I was in prison and you came to me.’

37-40“Then those ‘sheep’ are going to say, ‘Master, what are you talking about? When did we ever see you hungry and feed you, thirsty and give you a drink? And when did we ever see you sick or in prison and come to you?’ Then the King will say, ‘I’m telling the solemn truth: Whenever you did one of these things to someone overlooked or ignored, that was me—you did it to me.’

41-43“Then he will turn to the ‘goats,’ the ones on his left, and say, ‘Get out, worthless goats! You’re good for nothing but the fires of hell. And why? Because—

I was hungry and you gave me no meal,
I was thirsty and you gave me no drink,
I was homeless and you gave me no bed,
I was shivering and you gave me no clothes,
Sick and in prison, and you never visited.’

44“Then those ‘goats’ are going to say, ‘Master, what are you talking about? When did we ever see you hungry or thirsty or homeless or shivering or sick or in prison and didn’t help?’

45“He will answer them, ‘I’m telling the solemn truth: Whenever you failed to do one of these things to someone who was being overlooked or ignored, that was me—you failed to do it to me.’

Jesus so identifies with the hungry, thirsty, stranger, naked, sick and imprisoned that to serve the hungry, thirsty, stranger, naked, sick and imprisoned is to serve Jesus himself, in-the-flesh.  In order for us to know Jesus, we must serve him in the poor, outcast and forgotten peoples of the world.

So I ask again: how well do you know and serve Jesus?  This goes beyond simply giving money.  It goes beyond simply knowing where “those people” live.  It starts with a simple hello and an offering of your time, talent, gifts, service and witness to the great love of God.

There has been a lot of talk in the global Church as of late about our decline in numbers and our seeming inability to engage and inspire a new generation of believers to follow the way of Christ.  Perhaps it’s too simple and naïve, but I think the global Church’s problem—even our problem here—is that we do not always seek to serve and know Christ by serving and knowing the oppressed and impoverished in our communities.  In fact, our “success” as Christians—and our “success” at the corner of 18th and Veteran’s Memorial Parkway—is not wrapped up in the number of people who walk in our doors, but in our ability to identify and serve Jesus Christ in the world today.


Do you know Jesus?  Opportunities abound.  The World Bank estimates that 2.6 billion people live in extreme poverty on less than $2 a day.[1]  In the U.S., according to the 2009 census, over 30.3 million people live in poverty.[2]  At the beginning of 2010 there were an estimated 1.4 million prisoners in the United States.[3]  There are millions of people in the world today within whom Christ is found if only we’d reach out to them.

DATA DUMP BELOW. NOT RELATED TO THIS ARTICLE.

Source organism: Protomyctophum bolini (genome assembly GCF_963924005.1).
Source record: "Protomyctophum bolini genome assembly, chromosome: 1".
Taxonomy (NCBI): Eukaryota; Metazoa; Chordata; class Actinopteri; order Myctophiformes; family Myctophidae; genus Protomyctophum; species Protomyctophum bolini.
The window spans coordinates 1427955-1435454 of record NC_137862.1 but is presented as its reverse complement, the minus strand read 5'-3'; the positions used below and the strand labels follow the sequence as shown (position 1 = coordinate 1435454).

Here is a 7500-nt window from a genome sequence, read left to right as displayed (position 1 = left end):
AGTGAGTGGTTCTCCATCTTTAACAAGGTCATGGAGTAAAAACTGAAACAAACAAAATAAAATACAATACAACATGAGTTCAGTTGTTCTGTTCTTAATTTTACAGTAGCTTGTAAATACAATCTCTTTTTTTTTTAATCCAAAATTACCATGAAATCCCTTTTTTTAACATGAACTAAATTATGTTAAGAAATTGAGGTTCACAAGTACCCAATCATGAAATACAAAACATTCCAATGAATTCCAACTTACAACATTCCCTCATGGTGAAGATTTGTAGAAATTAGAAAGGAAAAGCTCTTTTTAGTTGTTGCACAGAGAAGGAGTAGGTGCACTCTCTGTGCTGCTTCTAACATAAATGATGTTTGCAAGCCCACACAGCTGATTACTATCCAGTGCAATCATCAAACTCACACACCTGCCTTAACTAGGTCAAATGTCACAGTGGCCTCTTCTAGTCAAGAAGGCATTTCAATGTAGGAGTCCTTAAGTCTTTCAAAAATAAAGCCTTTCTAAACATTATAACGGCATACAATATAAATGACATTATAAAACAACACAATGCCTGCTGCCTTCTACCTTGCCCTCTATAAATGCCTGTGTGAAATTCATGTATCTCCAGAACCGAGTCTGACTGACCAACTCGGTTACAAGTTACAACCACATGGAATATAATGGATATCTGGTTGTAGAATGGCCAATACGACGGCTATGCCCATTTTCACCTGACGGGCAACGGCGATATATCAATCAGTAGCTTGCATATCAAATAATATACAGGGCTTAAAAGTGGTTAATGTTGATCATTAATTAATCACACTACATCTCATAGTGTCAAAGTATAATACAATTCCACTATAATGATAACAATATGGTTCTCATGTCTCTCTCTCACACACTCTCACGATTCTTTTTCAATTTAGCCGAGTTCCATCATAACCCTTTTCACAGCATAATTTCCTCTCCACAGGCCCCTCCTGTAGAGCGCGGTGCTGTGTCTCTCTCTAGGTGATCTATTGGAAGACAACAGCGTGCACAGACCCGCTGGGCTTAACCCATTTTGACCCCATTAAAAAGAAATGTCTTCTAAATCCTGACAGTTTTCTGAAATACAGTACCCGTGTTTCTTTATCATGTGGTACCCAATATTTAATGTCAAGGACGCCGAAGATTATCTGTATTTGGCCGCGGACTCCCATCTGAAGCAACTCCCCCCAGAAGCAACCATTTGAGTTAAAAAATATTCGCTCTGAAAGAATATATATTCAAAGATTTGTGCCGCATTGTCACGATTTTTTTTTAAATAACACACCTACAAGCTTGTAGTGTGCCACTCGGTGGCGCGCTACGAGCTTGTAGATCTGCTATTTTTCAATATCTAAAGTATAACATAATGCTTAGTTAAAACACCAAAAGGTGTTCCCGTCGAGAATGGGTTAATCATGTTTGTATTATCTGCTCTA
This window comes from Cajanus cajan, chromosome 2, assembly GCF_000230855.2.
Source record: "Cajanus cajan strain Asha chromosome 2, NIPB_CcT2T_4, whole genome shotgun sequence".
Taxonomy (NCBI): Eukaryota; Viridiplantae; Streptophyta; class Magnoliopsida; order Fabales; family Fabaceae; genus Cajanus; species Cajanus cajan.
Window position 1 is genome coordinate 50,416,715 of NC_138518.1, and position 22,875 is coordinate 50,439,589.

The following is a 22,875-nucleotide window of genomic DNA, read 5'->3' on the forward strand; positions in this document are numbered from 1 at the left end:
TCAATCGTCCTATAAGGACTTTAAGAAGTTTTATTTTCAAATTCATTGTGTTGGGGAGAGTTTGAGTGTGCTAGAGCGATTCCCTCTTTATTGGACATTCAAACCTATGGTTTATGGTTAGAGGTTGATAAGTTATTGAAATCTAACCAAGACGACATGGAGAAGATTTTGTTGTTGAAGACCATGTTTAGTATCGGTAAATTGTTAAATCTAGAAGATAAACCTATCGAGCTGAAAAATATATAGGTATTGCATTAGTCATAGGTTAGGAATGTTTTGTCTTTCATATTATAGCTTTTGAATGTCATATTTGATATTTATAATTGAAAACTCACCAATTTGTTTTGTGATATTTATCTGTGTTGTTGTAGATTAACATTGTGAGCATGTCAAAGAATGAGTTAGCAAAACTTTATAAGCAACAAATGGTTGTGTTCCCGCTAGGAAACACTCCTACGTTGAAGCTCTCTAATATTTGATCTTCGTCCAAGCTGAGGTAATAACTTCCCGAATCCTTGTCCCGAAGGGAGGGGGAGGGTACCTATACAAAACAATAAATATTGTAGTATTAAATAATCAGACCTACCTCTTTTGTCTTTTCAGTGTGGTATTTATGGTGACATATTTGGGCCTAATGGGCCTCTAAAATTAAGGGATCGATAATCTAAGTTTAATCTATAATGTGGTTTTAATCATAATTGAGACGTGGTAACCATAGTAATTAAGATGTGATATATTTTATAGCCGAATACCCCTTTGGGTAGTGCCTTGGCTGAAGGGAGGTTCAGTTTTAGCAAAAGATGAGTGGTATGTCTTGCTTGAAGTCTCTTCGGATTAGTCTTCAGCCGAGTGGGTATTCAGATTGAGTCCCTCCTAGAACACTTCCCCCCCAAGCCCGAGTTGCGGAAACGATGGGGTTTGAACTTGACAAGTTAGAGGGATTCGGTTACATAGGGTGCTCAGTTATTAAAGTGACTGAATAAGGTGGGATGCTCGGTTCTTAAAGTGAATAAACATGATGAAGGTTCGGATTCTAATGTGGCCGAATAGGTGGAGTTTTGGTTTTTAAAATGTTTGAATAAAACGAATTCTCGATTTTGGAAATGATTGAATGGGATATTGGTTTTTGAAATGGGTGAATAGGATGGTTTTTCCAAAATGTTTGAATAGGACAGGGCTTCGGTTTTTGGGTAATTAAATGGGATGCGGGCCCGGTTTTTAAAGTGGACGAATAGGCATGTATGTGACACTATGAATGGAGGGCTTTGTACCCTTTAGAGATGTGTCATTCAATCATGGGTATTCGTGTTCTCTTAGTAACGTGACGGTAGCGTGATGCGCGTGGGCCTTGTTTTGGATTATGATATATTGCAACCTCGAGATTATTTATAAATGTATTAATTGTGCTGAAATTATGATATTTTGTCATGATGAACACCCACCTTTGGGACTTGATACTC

In our Scripture lesson from Deuteronomy this morning we see a progression of pessimism about our ability to serve the poor.  In verse 4 we find God proclaiming that if the people of Israel would just obey God, then there would be no poor among them.  By the end of the reading it is simply assumed that the people of God will not follow God’s commands for “poor persons will never disappear from the earth.”

My friends, I think that if we took our relationship with Jesus Christ seriously, then we would begin to see a world where poverty is a thing of the past.  If only we’d be open to seeing Christ and serving him in the hungry, thirsty, stranger, naked, sick, imprisoned, overlooked and oppressed.

Do you know Jesus? do you have a personal, real-life in-the-flesh relationship with him?

If you do not know Jesus, I’d urge you to talk to your local pastor and find ways in which you can serve the hungry, thirsty, stranger, naked, sick imprisoned, overlooked and oppressed people in your community.  You will most definitely find Jesus there.

If you have a personal, in-the-flesh relationship with Jesus, where have you seen and served him?  I’d love to hear your stories.

[1] “Poverty & Inequality Trends,” World Bank: Poverty Education & Equity <,,contentMDK:22569747~pagePK:148956~piPK:216618~theSitePK:336992,00.html> Accessed Saturday, July 09, 2011.

[2] “Annual Social and Economic Supplement (ASEC). Table 2 Percent of Persons in Poverty, by Definition of Income and Selected Characteristics: 2009,” U.S. Census Bureau <> Accessed Saturday, July 09, 2011.

[3]“Prison Count 2010: State Population Declines for the Frist Time in 38 Years,” The Pew Center on the States <> Accessed Saturday, July 09, 2011.